There are numerous cases in which trial courts have required a reduction of punitive damages awarded by the jury in defamation cases. Without any attempt at even approaching an exhaustion of the authorities, a few illustrative decisions may be cited.
In Texas Plastics, Inc. v. Roto-Lith, Ltd., 5th Cir., 250 F.2d 844, in which a slanderous statement was repeated to numerous persons that a corporation, its officials and employees were cheating customers, the jury awarded compensatory damages in the sum of $35,000 and punitive damages in the sum of $50,000. The award of punitive damages was reduced by the trial judge from $50,000 to $25,000. The judgment was affirmed by the Court of Appeals.
In Moyle v. Franz, 267 App.Div. 423, 46 N.Y.S.2d 667, a libel suit was brought against the publishers of a periodical published by Jehovah's Witnesses, known as "The Watchtower". The jury awarded compensatory damages in the sum of $5,000 and punitive damages amounting to $10,000. The appellate court ordered a reduction of the total verdict from $15,000 to $7,500. The Court of Appeals affirmed the order of the Appellate Division, 293 N.Y. 842, 59 N.E.2d 437.
In Toomey v. Farley, 286 App.Div. 1084, 147 N.Y.S.2d 672, the plaintiffs were charged in a political campaign document with being Communists. An award of $10,000 as compensatory damages and $7,500 as punitive damages was reduced by the Appellate Division to $5,000 as compensatory damages and $5,000 as punitive damages. The Court of Appeals affirmed the order of the Appellate Division, 2 N.Y.2d 71, 156 N.Y.S.2d 840, 138 N.E.2d 221.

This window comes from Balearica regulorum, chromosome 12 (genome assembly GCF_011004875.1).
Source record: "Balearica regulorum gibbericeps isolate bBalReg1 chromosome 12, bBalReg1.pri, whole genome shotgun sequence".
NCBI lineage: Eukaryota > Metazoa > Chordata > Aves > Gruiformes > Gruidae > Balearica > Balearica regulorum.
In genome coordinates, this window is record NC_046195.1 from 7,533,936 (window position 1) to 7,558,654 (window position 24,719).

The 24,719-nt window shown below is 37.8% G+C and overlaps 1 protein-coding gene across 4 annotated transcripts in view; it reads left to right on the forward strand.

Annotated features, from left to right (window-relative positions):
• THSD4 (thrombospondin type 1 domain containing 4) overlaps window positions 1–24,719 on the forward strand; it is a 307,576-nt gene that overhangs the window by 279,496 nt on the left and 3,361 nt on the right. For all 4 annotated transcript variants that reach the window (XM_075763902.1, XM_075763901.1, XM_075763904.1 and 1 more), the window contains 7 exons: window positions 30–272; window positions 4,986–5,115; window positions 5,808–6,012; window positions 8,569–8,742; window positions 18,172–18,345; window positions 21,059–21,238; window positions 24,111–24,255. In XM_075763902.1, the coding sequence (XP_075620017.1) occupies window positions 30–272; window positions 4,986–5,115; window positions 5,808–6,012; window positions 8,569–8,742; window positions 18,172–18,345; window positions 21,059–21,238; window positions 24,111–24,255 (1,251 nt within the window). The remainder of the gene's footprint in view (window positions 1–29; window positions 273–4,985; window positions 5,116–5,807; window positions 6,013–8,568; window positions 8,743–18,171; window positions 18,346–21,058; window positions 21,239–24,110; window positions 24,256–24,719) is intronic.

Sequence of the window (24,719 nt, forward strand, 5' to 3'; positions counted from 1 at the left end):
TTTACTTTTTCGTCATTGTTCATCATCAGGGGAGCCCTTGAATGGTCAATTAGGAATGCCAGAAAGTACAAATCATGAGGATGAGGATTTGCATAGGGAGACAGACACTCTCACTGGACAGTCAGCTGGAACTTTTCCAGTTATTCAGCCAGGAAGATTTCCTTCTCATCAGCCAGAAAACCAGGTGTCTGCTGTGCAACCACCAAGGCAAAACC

In Erlich v. Etner, 224 Cal.App.2d 69, 36 Cal.Rptr. 256, an award of $75,000 as compensatory damages and $50,000 as punitive damages was reduced by the trial court to $30,000 as compensatory damages, and $5,000 as punitive damages. On appeal a new trial was ordered on another ground.
There are indeed cases in which juries have awarded verdicts for huge amounts in libel cases and the awards were not disturbed. Such an outcome has occurred where a grave and vicious libel was circulated on the radio, television, or newspapers on a nationwide basis. Such a case was Reynolds v. Pegler, D.C., 123 F. Supp. 36, affirmed 2 Cir., 223 F.2d 429.
The instant case is not in that category. Here the defamatory statement, while malevolent and harmful, was communicated to only one individual, who in turn transmitted it to one other person. It did not receive a wide circulation. The extent of the dissemination of the defamatory statement is an important factor to be considered in determining the amount of punitive damages.
The Court is of the opinion that, as stated heretofore, the amount of $15,000 awarded as compensatory damages is fair and reasonable. It should stand. The Court is further of the opinion that the sum of $30,000 awarded as punitive damages is excessive and that any amount exceeding $10,000 would be questionable and subject to revision. The Court concludes that the amount of punitive damages should be reduced to $10,000.
Accordingly the defendant's motion for a new trial will be granted unless the plaintiff within 10 days stipulates to a remittitur of $20,000 in respect to punitive damages, thereby reducing them to $10,000. The result would be an award of $15,000 as compensatory damages and $10,000 as punitive damages, which the Court regards as fair and reasonable.